History Repeating? Not For MBS!


I’ve heard and taken part in a few discussions this week about how this October is shaping up to be just like last October where we had the lowest rates of all time and they quickly evaporated leaving scores of originators wishing they’d locked first and asked questions later.  I can appreciate that the first part of October has been scary and uncomfortable in terms of all time low rates quickly evaporating, and while there remains a chance that rates will continue to worsen, I do at least know that history is not repeating itself.  I feel like the following chart tells a lot of that story:

What are the main differences between now and then?  in the interest of time, we’ll do this in list format for now, but I’m happy to continue the discussion and add to the charts.

1. THEN = Almost 5 months of prices in their “high range” between 99 and 102. vs NOW = Just over 2 months of prices in a high range of roughly 101-103.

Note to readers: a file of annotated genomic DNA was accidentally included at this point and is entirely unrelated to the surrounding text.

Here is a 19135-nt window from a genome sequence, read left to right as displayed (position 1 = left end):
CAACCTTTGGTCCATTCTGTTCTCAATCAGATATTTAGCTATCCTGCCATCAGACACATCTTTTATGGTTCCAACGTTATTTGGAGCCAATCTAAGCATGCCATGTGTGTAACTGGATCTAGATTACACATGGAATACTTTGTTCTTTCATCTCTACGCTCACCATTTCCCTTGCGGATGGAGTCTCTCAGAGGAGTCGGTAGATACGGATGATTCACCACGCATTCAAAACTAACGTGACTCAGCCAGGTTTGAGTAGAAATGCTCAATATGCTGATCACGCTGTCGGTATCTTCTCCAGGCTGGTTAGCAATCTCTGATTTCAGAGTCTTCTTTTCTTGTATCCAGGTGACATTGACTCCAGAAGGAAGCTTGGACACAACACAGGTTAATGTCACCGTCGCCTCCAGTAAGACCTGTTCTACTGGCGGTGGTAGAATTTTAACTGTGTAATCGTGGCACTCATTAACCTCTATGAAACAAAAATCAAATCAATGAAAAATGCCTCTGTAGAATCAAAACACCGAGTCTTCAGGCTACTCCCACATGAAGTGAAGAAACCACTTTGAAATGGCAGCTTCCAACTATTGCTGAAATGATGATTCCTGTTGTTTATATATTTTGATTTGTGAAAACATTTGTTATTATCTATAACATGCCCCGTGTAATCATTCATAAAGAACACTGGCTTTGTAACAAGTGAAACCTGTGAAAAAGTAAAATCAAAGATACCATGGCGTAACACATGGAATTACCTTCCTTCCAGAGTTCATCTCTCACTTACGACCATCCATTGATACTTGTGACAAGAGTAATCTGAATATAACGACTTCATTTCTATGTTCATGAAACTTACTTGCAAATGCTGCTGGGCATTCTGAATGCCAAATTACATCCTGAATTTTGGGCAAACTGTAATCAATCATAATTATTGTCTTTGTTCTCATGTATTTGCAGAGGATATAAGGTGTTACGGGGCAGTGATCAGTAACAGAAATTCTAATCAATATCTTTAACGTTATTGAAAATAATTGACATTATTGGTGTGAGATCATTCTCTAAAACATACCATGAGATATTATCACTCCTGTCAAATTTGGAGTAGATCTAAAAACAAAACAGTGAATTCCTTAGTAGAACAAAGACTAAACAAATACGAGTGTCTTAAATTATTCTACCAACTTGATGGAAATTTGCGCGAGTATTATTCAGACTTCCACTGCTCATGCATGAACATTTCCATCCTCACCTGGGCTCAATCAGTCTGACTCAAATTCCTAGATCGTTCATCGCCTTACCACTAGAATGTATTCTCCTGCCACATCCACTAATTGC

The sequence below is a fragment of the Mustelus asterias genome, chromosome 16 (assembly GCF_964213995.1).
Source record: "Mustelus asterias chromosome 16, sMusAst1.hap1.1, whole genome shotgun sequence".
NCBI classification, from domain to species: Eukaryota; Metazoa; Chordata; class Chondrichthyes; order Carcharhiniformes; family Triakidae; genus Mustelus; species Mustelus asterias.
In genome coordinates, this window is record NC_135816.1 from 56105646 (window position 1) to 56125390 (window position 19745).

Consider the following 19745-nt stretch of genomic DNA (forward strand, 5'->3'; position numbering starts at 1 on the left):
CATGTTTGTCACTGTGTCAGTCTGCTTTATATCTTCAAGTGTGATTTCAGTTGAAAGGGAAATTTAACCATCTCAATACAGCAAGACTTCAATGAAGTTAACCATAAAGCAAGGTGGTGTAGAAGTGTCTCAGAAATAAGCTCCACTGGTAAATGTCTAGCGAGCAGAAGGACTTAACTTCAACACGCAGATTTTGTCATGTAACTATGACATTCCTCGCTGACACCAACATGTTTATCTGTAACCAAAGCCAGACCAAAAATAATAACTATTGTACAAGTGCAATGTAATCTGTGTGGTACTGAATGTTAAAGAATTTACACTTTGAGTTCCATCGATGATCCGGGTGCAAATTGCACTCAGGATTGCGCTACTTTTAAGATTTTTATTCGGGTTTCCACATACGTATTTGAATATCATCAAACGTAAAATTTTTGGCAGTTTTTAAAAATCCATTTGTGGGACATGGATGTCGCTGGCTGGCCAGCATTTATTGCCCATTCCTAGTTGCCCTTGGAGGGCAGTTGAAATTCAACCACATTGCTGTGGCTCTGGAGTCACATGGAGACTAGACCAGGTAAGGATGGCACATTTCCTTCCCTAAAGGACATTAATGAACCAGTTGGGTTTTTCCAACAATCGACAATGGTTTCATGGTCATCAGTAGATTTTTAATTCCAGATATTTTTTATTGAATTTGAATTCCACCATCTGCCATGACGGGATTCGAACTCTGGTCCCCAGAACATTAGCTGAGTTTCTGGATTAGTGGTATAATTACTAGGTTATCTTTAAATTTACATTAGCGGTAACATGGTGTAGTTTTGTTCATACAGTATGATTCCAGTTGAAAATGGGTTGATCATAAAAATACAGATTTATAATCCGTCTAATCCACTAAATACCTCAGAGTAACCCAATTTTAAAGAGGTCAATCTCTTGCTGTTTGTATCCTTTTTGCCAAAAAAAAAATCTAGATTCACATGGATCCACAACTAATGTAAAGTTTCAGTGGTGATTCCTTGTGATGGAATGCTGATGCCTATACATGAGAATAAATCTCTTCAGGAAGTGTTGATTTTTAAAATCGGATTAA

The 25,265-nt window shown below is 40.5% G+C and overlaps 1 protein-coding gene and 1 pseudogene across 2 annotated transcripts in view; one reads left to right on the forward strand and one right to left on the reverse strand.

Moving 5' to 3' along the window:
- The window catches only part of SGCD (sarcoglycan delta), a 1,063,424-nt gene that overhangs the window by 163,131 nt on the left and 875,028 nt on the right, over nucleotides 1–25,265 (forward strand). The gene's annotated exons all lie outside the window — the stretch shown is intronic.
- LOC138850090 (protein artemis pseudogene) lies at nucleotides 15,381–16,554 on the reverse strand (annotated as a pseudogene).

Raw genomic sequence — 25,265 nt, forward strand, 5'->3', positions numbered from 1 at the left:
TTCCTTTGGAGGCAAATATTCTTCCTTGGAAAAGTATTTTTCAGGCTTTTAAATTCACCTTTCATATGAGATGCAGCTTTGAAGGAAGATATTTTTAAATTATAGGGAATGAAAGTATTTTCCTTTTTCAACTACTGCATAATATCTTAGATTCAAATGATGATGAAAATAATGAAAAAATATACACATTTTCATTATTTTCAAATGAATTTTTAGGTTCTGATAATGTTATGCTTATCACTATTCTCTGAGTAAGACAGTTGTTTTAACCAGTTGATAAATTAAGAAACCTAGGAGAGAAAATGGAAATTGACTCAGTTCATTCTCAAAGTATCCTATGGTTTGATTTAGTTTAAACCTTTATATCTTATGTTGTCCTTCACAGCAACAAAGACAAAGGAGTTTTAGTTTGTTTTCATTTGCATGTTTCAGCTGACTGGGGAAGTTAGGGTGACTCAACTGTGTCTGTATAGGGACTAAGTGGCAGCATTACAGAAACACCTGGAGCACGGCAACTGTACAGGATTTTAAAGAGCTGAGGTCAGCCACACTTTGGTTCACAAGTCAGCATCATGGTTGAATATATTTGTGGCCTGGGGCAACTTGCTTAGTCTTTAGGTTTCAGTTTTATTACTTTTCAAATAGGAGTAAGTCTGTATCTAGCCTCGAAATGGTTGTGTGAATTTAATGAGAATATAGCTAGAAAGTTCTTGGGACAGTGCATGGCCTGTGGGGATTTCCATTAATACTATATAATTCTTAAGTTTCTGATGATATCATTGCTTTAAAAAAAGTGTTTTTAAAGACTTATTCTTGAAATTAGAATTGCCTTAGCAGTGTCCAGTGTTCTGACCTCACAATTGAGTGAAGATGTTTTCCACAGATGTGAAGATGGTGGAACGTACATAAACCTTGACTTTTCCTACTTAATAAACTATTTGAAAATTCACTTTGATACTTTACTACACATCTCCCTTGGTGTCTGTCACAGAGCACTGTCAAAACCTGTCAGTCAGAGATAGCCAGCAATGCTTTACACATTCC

2. THEN= Gradual build up.  limited volatility.  vs NOW= Climbed the Cliffs of Insanity in record time.

3. THEN= Underlying Benchmarks rallied more stably, only got to 2.3’s.  NOW = 10’s plummetted to 1.69+ and we’re freaked out that we might see them get as high as “2.3’s”

4. THEN = We thought there was a lot of uncertainty vs NOW = 2010 looks like the Capitol of Certaintonia


Bottom lines… Things are a lot crazier now.  Swings are bigger.  Changes in direction and sentiment happen faster.  Primary/Secondary Spreads are a lot wider due to the craziness, among other things.  The best thing to hope for at these MBS levels IS NOT “green days” and rallies galore, but rather for some damn stability in benchmarks and MBS prices.   That would do us a lot more good on rate sheets than gains gains gains. 

So yeah, the first day of gains since 10/3 is a little bittersweet for ‘ol MG due to the volatility.  It’s always been a challenge for me to detach my mood from the strength of MBS prices, but for right now, I think we should all be benchmarking our winning days by how narrow the trading range was or how rate sheets performed.

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